Suicide is No Best-Seller

New Netflix show illustrates suicide and depression as a drama rather than a serious mental health epidemic

Suicide is No Best-Seller

Victoria Wilson, Staff Writer

The series “13 Reasons Why” gives the viewer 13 reasons as to why the fictional character Hannah Baker chose to end her life — I’ll give you two reasons as to why you shouldn’t watch the show.

The show illustrates suicide and depression as a theatrical production and sets a tone of ingenuity through the actors’ portrayals of their emotions and actions.

The series graphically shows Baker’s suicide, along with many other upsetting real life events.

The suicide scene adds to the theme of distasteful inclusions in the telling of Hannah Baker’s life.

Would it not have been possible to imply Hannah’s death? Or simply break to a scene shortly after?

To those who haven’t experienced depression and suicidal ideations, it may not seem like such a noteworthy point of discussion.

But to the people who have dealt with those types of feelings and urges, it can come across as triggering.

Making a simple change in scenes in order to shelter those who may react negatively or impulsively may have been the better route to go for this particular show.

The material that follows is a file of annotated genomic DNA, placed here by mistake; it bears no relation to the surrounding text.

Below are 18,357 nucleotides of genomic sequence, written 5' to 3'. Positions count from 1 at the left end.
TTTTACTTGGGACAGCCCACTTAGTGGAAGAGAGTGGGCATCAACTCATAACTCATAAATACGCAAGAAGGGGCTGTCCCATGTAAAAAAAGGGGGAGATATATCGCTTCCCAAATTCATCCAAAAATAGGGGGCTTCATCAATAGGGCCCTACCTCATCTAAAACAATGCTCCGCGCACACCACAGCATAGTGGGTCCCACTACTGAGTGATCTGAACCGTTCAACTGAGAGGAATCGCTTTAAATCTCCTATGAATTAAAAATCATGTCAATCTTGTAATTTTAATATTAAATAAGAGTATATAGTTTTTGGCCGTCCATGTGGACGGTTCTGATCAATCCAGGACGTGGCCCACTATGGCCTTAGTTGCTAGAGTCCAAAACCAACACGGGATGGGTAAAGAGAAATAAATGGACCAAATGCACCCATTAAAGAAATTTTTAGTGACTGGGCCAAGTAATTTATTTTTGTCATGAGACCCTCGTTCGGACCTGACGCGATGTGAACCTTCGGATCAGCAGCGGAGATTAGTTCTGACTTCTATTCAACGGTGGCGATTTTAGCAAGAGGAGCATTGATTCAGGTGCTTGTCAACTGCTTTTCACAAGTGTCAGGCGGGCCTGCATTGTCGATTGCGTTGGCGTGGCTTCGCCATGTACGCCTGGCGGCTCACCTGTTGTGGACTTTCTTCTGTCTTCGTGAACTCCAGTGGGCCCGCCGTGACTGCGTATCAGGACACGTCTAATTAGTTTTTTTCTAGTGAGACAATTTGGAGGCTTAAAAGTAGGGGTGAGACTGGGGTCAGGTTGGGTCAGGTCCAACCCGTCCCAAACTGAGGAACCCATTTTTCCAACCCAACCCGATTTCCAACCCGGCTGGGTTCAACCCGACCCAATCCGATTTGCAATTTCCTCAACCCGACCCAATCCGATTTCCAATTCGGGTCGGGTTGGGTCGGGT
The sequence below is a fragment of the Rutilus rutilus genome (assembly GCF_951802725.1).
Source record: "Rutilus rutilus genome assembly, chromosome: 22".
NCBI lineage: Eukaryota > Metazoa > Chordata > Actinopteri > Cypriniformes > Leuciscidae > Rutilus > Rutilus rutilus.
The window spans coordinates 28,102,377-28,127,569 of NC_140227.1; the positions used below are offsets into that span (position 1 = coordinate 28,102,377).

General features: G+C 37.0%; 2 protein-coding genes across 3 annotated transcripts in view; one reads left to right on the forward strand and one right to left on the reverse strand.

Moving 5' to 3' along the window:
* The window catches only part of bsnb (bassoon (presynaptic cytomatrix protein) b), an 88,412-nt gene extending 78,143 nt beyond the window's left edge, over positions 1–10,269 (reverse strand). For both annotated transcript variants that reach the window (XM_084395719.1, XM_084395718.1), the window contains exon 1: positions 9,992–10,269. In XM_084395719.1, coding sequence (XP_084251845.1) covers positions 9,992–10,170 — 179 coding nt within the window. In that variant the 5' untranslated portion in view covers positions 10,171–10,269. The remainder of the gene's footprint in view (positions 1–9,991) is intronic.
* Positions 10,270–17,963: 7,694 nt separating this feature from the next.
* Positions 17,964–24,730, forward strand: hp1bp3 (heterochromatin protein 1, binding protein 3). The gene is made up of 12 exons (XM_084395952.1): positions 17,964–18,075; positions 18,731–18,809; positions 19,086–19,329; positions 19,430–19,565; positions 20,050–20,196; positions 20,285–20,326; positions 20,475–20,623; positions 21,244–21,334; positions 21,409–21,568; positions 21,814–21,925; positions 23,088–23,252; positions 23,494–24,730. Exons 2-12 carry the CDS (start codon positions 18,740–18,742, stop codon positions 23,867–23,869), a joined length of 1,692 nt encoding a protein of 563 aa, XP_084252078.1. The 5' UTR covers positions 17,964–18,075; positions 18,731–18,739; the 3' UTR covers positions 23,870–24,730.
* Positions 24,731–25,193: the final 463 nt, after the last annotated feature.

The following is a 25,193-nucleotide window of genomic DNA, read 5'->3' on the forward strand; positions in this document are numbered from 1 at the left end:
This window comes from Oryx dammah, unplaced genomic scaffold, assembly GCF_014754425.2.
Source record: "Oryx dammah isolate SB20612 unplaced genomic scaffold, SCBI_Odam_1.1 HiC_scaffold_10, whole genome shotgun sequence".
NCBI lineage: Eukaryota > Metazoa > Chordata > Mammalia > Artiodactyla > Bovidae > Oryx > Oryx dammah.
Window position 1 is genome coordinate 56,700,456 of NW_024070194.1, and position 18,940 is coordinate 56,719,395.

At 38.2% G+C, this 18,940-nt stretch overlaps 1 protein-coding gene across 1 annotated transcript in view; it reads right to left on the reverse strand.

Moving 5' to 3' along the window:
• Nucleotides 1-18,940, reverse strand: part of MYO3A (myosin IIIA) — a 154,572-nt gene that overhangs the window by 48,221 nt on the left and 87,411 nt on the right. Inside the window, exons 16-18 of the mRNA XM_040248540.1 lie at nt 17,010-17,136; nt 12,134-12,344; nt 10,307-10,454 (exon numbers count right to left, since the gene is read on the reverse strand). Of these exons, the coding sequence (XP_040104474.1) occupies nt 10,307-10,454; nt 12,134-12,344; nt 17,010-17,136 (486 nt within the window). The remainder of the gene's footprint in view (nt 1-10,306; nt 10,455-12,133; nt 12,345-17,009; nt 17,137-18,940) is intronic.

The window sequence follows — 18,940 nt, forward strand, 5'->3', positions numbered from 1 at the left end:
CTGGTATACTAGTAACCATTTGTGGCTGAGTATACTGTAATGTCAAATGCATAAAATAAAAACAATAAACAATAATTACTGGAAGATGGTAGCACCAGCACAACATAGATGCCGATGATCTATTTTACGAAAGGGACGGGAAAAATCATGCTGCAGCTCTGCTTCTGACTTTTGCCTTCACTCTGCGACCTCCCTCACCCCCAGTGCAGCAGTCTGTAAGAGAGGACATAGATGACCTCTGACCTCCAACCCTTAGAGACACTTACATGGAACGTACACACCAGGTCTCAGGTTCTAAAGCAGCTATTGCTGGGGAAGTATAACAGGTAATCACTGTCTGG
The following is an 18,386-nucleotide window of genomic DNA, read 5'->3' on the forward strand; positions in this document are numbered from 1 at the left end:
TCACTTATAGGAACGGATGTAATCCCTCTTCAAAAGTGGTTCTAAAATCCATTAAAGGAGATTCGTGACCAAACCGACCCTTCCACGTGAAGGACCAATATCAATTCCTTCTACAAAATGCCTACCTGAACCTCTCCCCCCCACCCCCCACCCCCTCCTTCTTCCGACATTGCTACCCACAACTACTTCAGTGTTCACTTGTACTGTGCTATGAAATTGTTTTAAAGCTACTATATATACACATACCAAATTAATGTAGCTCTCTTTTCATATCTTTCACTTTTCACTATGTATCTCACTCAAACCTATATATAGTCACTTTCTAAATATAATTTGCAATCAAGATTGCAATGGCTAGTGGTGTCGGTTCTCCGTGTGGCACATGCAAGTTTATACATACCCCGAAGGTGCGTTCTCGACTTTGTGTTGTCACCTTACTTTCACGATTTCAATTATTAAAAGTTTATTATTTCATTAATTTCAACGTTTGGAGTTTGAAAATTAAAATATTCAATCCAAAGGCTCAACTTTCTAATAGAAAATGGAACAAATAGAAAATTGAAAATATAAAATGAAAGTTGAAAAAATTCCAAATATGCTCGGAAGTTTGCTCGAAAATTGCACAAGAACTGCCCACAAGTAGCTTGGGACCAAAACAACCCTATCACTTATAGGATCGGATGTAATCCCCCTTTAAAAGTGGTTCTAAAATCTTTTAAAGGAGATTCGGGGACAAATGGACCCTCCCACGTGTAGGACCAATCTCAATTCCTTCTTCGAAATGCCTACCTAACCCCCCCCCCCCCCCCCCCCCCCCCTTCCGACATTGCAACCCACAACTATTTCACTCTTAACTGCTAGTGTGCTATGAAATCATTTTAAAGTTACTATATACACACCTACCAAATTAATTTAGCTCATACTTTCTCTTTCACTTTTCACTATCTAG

But as we all know, censorship  in the media doesn’t get quite as many views as certain streaming platforms, such as Netflix, would like.

The second issue I had with this show is that the simple video production of the story displaces the importance of suicide awareness and mental illness onto superficial things like love triangles and fickle high-school problems.

“13 Reasons Why” was originally a book. Reading the story yourself and creating your own version of what the characters looked like and creating your own voice inflections when the characters spoke makes the story much more personal and thus reinstalls the severity of the overarching issues being written about.

Mental illness is serious. It should be conveyed as so in the media, not through fictitious TV shows that place more importance on character relationships, interpersonal drama and publicity.